No News Is Good News

Update: version 2 of my user style. Scroll down to the bottom for more info.

Some of you might have noticed that I haven’t been very active on social media lately. More likely you haven’t, because I haven’t completely disconnected either. But I am in fact doing a deliberate experiment where I’m reevaluating my Internet usage. This is not a “social media is evil” discussion. This is an attempt to do more of what matters, and cut back on everything else.

I’ve toyed with these ideas for a long time, but until this month I couldn’t figure out a good way to do anything about it. Like it or not, Facebook is important. There is no better tool right now for messaging, event planning, and group project management. The real problem is the news feed. There is no way to filter out the useful stuff from an infinite stream of memes, party pictures, and links to interesting but useless articles. So I thought, what if I just cut that out and keep everything else? I have done exactly that using a custom user style and the Stylish extension for Firefox. My Facebook now looks like this:

I can still see anything posted directly to my wall, or anything I am tagged in via notifications. The most important groups are still easily accessible from the sidebar, and other groups and events appear when I mouse over the header. I can also still post if I need to, but I have been trying to do so a lot less. I did a similar thing for Twitter - the notifications tab is intact, and if I’m reading an article that references a tweet, I can still see the conversation from the direct link. The news feed is gone though, so I no longer have to worry about getting sucked in for hours.

On the mobile front, I was surprised to find that Facebook’s messenger app works just fine without the main app installed. This is great because it means I’m still reachable but don’t have the temptation of infinite distraction right in my pocket. They also have a standalone groups app, but unfortunately nothing for events. Twitter doesn’t have such a clean solution. I kept the app installed because I consider @mentions important enough to interrupt me, and I just have to rely on old-fashioned self control to not look at the stream. I would really like to build a custom solution, but right now I just don’t have the time to work on it, and I also want to make sure I fully think it through before I write any code.

So to wrap this up:

What’s out

  • Facebook news feed
  • Twitter news feed
  • Hacker News front page
  • Reddit front page
  • “Infinite” subreddits: AskReddit and the like
  • (v2) Likes, favorites, and retweets: these are great for a dopamine rush, but have near zero actual usefulness.

What’s in

  • Direct messages
  • Mentions and wall posts
  • Specific topical subreddits: /r/gatech, /r/admincraft, etc. My approach to these is get in, get what I need to know, get out. I’m not aggregating them or even checking them regularly, just as needed when I have the time.
  • Limited number of RSS feeds: I’ve unsubscribed from all the high-volume stuff (sorry Lifehacker) and kept just a few low-volume, high-quality blogs plus a couple webcomics.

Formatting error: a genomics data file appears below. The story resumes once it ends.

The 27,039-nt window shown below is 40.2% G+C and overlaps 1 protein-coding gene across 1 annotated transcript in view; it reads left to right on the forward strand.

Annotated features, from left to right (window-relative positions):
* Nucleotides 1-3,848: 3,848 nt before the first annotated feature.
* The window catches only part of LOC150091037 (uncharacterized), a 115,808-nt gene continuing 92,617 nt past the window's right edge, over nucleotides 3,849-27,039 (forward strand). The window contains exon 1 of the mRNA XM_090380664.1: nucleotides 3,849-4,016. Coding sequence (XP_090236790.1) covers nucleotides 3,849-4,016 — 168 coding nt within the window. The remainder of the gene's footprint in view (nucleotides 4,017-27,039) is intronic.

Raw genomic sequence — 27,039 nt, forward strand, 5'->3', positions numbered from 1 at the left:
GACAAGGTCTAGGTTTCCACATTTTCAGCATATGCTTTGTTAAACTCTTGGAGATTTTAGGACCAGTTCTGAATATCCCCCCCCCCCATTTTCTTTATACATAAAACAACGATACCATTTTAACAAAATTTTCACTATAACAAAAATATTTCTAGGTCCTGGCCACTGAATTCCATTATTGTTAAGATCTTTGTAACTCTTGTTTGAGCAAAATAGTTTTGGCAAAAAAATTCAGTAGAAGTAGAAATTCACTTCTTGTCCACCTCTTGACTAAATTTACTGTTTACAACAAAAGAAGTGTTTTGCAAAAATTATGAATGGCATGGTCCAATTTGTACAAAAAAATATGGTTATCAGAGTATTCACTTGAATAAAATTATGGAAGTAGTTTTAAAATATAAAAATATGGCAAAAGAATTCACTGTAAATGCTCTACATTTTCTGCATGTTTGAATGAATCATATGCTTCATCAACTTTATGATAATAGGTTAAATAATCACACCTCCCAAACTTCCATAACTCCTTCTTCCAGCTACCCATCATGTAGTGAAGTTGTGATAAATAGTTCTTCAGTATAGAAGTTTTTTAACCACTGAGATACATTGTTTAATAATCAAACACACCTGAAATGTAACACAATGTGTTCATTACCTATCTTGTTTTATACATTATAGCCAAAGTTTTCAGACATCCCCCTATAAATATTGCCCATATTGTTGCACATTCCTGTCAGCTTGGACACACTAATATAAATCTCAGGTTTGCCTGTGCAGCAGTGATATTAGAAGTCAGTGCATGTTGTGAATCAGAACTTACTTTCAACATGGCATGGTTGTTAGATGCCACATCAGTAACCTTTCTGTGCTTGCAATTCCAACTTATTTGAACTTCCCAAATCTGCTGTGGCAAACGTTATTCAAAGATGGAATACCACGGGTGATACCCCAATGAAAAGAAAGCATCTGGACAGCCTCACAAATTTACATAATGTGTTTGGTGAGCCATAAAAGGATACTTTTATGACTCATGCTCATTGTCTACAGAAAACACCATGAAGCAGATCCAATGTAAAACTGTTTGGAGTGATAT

• YouTube subscriptions: again, I’ve cut back a lot. I’m only really following three series from two channels right now.
  • Netflix
  • Minecraft

The last three may seem out of place, but here’s my reasoning: there’s no way to fool yourself into thinking you’re only going to spend 10 minutes on Netflix, or into thinking that you’re multitasking while browsing in class. The goal is to eliminate the black holes that leave me wondering what I’ve been doing with my whole day, the stuff that pretends to be useful, important, fun, or entertaining. Things that are truly fun and entertaining still have a place. Minecraft actually hits a lot of pluses for me: it is fun, truly social (not broadcast fake social), creative, and impossible to confuse with productive work.

How to reach me

Basically the same as before. From slowest to fastest:

  • Post something on my wall, tag, or @mention me. If you have an article to share this is the best way to do it.
  • Send me an email. Even in 2015 it’s still a relevant medium of communication.
  • Send a Facebook message. I still get these on my phone and I will respond quickly.
  • Call me on the actual telephone. I may not pick up but if you leave a voicemail I will treat it as high priority.
  • Send a good old-fashioned SMS. Unlike a phone call, I can reply to it without having to leave class.

I’m committing to this experiment until March 1 at minimum. At first it was going to be a January thing but I quickly realized it was going to take more time to eliminate the habits. I still have the reflex of Ctrl+T Facebook Ctrl+T Twitter even though I know there’s not going to be anything there to see. Most likely on that date I’ll decide to continue. If you’re interested in trying this yourself, you can grab my Stylish script here. It’s a work in progress so I may update this post as I refine it, and if you have any changes to suggest please post them in the comments.

Version 2 update: I removed notifications and counts for likes, favorites, and retweets. The buttons are still there in case you want to do those things to someone else’s post. I’ve also removed “friend update” notifications from Facebook - the ones that don’t involve you in any way. I never liked those since they were already in my news feed, and since I’m killing my news feed they have to go now. Also removed the dummy items that show up while the Facebook home page is loading.

If you think I’ve gone too far, I added some comments so you can delete the sections you don’t want to use.